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Another achievement in the treatment of Mucormycosis at Gotri Government Hospital in Vadodara

Three and a half hours marathon surgery without making the patient unconscious

Another achievement in the treatment of Mucormycosis at Gotri Government Hospital in Vadodara
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Another achievement in the treatment of Mucormycosis at Gotri Government Hospital in Vadodara

The ENT department of GMERS Gotri has taken innovative initiative that is beneficial to the patient in treatment of mucormycosis. Earlier the fungus was cleaned with the help of a microdibrider from the back of the eye to protect the eye that had not been infected and surgery was done to save the patient from mental stress while keeping the beauty of the face intact.

At present, as the number of cases of mucormycosis is less, surgery to remove salivary gland stones, which is not done in any other hospital in Gujarat, was done in this department.

As a pioneering initiative, the hospital recently performed a three-and-a-half-hour marathon surgery on mucormycosis patient with kidney stone in conscious state, deafening only the nasal passages, since it was not possible to completely anesthetize. The team of Hiren Soni and colleagues, added a miracle to the medical miracles that take place in government hospitals.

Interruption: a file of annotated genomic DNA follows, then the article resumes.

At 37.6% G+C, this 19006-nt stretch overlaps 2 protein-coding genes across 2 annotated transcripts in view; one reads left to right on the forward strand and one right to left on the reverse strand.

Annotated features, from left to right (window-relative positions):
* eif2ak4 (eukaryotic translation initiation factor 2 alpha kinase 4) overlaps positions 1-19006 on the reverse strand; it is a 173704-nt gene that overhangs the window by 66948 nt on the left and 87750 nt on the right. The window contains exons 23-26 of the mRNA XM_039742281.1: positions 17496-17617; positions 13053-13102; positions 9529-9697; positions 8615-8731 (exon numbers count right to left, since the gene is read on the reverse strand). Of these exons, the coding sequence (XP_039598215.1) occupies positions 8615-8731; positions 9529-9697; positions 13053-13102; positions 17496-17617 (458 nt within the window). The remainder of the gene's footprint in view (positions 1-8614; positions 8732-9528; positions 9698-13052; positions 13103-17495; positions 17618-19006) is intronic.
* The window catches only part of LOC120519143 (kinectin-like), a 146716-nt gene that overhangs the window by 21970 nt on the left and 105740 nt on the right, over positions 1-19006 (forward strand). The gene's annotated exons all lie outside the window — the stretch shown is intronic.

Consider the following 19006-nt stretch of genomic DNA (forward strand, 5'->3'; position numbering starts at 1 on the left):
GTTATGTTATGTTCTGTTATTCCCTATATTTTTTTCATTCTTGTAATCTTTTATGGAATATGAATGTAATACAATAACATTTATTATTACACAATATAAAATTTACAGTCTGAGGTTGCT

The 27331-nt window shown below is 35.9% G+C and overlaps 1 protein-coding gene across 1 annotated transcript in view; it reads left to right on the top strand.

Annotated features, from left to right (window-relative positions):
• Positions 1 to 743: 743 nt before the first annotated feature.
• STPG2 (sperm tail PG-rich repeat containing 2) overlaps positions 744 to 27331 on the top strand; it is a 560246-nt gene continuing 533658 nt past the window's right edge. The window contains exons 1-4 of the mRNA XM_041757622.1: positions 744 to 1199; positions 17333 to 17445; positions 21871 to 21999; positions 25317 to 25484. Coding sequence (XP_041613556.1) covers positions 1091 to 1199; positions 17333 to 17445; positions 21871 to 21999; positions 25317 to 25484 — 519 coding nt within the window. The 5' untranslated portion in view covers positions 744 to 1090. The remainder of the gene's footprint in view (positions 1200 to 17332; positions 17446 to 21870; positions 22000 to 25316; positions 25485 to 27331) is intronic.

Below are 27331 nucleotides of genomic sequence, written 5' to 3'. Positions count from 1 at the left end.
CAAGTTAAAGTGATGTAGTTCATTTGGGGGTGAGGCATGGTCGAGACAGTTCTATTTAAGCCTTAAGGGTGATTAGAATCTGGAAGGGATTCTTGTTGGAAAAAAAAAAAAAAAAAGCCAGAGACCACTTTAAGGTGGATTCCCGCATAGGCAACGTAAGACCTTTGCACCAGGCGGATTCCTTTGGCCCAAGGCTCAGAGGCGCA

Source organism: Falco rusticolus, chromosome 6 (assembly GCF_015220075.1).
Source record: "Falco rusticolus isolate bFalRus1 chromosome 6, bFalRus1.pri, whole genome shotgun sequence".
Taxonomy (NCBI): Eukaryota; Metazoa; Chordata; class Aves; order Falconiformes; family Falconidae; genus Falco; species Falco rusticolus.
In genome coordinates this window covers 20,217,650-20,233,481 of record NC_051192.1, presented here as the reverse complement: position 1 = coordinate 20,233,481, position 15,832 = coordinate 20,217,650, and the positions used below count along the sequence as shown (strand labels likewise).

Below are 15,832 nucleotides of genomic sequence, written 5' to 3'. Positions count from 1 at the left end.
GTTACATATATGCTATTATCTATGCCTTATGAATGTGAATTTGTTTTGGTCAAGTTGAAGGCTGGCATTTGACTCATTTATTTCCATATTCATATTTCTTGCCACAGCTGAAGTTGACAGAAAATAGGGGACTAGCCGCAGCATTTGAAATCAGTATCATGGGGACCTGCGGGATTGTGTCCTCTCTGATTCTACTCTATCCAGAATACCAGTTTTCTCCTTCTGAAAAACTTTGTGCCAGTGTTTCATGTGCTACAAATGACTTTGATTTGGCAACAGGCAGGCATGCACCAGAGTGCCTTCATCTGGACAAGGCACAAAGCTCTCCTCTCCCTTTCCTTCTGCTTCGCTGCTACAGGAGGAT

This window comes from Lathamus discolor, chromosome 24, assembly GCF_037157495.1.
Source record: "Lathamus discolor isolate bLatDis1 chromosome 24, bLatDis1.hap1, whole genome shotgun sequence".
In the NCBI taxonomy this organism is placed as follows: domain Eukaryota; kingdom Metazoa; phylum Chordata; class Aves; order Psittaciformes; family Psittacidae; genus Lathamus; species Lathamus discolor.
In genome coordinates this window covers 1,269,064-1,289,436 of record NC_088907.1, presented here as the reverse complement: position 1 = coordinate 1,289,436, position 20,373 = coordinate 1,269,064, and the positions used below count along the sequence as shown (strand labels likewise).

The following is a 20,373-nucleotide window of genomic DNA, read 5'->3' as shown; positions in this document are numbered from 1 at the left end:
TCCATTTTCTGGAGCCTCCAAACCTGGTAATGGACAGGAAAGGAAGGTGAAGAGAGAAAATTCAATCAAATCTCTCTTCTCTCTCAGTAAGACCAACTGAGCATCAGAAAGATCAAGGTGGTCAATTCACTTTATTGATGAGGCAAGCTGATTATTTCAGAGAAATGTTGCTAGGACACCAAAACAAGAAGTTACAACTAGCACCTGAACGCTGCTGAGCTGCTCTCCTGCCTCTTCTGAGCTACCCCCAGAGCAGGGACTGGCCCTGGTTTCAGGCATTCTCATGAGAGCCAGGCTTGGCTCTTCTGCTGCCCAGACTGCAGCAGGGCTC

Informing that the patient has undergone surgery for a maximum of two hours in a conscious state, Dr. Hiren Soni said that in such a nose or foot surgery, the patient cannot see, so there is no special problem.

But in this case, from the nose to the lower part of the brain, behind the eyes, in places like cyanosis, the fungus had to be cleaned by cutting the bone. Sony said it was not possible to give general anesthesia because the patient had only three creatine due to kidney stones.

In addition, this patient was also at risk of being given local anesthesia by injection. In these circumstances, the surgery was performed by deafening the nasal passages. The patient was given a full understanding before surgery. The procedure was performed in a situation where the patient could see the surgery on the nose with the naked eye, in which the patient's self-confidence and courage must also be appreciated.

Not only that, for twenty days after the surgery, the patient was cautiously given nephrotoxic drugs like amphotericin B and liposomal under special monitoring.

The surgery combines the medical knowledge and expertise of a government-run hospital in Gotri, adding to the success story of providing relief to patients. Dr. Soni and their team deserve congratulations for this effort.

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